Christ’s question to us during Holy Week: “Do you love me?”

Much of Lent is focused on Baptism, where our love affair with the Triune God had its beginning. The baptismal font, however, leads inexorably to the altar and the Holy Eucharist, where the “agape” of Christ challenges us to return love with love.

Detail from 'Institution of the Eucharist' (1441) by Fra Angelico (www.wikiart.org)

Editor’s note: This is the last in a series of Lenten sermons on divine questions in Sacred Scripture, preached by the Reverend Peter M. J. Stravinskas, Ph.D., S.T.D., at the Church of the Holy Innocents in New York City on March 27, 2018.

Modernity is characterized by an aimlessness which was institutionalized in the philosophy of Existentialism with its assessment of life as “absurd.” Its devotees constantly asked, “Can anything change or improve? Is there anyone who can do it?” Those philosophers of the absurd called their disciples to “engagement,” but for what purpose, except to be like Sisyphus of old, pushing that boulder up the mountain, only to have it roll back down on top of him? Hence, their abiding, profound spirit of hopelessness and despair. Producing tragedies in the fifth century before Christ, the Greek playwright Euripides saw this clearly: “Whom the gods would destroy they first make mad!” Indeed, insanity and tragedy surround us.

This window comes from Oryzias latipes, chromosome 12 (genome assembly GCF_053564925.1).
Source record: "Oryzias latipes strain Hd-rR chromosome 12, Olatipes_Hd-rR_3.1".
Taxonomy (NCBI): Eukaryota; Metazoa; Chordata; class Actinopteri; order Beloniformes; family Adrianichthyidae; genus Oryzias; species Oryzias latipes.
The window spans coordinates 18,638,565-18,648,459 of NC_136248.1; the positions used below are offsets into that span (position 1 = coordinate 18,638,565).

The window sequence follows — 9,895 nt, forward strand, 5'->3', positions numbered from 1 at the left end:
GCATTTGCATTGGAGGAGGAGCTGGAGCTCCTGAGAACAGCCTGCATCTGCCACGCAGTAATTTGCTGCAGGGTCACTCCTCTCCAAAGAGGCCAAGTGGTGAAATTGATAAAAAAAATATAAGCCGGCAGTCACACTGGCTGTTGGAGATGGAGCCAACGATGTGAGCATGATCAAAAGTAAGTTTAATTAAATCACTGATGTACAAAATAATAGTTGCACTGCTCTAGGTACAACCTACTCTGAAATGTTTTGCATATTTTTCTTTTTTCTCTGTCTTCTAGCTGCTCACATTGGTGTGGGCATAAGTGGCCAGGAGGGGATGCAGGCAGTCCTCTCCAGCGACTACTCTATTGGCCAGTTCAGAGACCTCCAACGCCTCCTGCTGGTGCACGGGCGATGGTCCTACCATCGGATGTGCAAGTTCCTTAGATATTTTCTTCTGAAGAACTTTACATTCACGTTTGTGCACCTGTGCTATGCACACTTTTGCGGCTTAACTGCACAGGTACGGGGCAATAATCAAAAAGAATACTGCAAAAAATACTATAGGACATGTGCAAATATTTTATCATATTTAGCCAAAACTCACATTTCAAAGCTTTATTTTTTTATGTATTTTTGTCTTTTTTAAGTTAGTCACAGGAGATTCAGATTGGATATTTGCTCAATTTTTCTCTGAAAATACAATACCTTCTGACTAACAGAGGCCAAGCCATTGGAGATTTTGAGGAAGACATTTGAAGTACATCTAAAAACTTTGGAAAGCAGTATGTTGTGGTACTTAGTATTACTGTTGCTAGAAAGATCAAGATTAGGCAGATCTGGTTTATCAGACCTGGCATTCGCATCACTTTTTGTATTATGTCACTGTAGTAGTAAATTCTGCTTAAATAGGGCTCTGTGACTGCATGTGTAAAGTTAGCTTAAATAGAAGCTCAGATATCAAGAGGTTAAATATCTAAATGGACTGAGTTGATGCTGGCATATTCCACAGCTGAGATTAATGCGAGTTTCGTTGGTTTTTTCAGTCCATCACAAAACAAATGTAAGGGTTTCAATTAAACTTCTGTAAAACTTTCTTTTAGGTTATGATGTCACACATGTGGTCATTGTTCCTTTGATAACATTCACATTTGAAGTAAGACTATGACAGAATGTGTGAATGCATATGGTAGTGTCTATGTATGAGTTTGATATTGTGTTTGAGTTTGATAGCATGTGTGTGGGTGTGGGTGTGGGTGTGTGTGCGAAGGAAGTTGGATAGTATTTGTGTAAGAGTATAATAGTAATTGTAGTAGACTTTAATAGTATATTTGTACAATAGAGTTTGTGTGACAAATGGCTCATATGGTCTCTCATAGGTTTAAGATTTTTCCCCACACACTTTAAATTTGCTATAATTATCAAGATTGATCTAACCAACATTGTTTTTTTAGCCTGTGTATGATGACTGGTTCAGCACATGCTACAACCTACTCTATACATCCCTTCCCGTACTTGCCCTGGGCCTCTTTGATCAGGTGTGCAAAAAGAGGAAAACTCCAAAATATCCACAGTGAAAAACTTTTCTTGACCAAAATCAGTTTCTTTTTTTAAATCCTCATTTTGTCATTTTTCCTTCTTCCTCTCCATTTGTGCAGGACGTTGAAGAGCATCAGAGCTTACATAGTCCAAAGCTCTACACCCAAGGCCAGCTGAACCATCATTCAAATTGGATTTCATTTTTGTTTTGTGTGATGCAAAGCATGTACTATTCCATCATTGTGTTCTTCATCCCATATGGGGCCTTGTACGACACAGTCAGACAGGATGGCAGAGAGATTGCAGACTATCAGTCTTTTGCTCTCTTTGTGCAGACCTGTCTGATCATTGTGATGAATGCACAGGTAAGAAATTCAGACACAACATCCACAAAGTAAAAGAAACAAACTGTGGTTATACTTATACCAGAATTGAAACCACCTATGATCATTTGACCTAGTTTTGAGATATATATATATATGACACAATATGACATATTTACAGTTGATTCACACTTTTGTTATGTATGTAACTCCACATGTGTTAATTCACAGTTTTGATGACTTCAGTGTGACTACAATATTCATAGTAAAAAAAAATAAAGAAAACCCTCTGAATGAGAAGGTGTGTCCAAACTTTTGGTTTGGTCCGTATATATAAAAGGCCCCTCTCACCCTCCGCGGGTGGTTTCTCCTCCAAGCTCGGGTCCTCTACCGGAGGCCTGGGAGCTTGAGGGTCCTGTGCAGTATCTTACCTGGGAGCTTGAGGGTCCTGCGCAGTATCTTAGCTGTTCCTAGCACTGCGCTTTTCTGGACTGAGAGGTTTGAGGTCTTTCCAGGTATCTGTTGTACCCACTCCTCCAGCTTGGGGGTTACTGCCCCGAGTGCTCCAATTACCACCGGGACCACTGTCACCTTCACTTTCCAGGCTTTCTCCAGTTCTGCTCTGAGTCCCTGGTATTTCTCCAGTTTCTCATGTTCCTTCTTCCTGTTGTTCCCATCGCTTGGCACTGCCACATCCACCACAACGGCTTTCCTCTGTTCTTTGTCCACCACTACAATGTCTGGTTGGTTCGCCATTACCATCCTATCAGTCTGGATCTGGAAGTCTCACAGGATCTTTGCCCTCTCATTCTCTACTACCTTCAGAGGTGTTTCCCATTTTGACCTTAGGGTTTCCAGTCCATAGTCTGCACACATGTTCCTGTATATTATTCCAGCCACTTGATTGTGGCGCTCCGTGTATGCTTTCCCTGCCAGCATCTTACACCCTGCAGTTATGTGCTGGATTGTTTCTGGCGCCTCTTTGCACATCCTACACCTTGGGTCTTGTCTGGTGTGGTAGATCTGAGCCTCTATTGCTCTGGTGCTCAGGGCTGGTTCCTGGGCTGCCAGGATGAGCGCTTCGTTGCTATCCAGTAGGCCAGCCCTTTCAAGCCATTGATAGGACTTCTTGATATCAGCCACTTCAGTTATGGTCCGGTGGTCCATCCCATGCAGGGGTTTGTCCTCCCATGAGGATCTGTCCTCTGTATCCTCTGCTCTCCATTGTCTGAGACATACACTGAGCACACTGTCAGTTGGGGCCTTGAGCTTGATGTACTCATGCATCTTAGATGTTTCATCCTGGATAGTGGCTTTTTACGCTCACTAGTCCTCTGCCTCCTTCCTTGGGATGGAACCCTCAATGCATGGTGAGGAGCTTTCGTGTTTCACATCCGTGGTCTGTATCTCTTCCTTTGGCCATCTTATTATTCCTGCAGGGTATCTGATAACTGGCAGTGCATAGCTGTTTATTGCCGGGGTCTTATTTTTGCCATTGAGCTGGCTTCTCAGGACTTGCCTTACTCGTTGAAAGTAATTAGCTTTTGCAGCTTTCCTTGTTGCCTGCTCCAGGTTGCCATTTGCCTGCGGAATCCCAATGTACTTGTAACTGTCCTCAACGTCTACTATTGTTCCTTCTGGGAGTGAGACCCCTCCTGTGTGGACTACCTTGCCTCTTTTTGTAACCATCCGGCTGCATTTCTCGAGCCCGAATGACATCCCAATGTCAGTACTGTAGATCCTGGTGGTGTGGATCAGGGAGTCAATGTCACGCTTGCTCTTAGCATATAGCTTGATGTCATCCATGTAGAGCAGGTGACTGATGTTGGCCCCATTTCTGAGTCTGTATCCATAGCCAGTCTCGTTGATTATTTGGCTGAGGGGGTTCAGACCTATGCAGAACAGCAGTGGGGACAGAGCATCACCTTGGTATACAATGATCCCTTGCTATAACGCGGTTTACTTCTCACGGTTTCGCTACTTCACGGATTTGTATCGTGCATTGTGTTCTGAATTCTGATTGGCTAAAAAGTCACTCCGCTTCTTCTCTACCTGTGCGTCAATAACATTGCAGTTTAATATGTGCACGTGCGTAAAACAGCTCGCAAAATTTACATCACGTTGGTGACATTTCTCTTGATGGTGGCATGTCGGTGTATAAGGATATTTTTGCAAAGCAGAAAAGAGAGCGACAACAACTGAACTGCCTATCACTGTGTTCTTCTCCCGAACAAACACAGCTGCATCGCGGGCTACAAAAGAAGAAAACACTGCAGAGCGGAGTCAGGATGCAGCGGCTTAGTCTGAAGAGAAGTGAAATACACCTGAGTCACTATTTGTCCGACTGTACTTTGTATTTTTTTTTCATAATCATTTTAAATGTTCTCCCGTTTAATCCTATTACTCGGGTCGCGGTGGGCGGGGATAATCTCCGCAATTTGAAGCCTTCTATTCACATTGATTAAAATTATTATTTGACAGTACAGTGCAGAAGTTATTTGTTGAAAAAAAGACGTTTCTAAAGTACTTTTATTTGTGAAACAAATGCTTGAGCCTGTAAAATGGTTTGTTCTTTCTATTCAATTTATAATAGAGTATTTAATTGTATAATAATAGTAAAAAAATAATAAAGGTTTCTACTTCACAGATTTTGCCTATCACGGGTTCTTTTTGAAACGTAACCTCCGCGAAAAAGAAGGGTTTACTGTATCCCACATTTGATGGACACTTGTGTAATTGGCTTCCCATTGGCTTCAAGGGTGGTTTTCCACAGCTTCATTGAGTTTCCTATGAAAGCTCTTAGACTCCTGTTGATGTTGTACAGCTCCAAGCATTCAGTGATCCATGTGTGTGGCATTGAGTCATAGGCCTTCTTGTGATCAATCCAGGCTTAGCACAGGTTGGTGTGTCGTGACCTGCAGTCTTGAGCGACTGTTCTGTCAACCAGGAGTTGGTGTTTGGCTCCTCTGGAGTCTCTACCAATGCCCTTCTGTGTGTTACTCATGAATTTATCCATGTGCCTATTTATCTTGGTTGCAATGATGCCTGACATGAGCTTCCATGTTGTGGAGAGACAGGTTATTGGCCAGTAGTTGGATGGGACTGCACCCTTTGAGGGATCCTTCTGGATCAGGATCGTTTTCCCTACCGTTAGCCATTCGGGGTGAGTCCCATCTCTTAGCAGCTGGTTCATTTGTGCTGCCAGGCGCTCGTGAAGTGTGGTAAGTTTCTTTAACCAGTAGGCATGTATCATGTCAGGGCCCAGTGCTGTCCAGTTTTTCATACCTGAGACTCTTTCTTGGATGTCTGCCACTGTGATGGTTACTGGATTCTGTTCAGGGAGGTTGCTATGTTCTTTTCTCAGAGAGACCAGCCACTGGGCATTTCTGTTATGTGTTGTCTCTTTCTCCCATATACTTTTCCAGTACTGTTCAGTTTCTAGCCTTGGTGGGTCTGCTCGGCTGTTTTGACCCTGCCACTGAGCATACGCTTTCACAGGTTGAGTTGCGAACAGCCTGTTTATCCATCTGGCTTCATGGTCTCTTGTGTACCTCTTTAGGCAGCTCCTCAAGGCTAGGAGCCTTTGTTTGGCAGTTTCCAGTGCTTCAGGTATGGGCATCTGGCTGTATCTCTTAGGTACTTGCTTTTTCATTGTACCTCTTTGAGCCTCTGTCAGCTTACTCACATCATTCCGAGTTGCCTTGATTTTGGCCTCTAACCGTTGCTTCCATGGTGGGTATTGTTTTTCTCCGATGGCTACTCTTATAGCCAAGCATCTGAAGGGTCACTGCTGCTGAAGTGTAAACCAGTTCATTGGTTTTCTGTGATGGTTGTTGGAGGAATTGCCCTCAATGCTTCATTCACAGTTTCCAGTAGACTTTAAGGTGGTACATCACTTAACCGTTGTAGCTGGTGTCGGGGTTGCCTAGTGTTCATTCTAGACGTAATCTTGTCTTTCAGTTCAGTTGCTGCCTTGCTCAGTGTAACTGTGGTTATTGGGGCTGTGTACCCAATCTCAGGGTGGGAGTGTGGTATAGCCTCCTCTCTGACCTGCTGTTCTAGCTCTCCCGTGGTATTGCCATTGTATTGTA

The God of the Bible, however, never allows us to succumb to despair. And so, the final sermon in our Lenten series takes inspiration from three divine questions. The first two are voiced by prophets of the First Covenant, Isaiah and Ezekiel in their role as spokesmen for God. The third question comes from the lips of the Eternal Word Himself.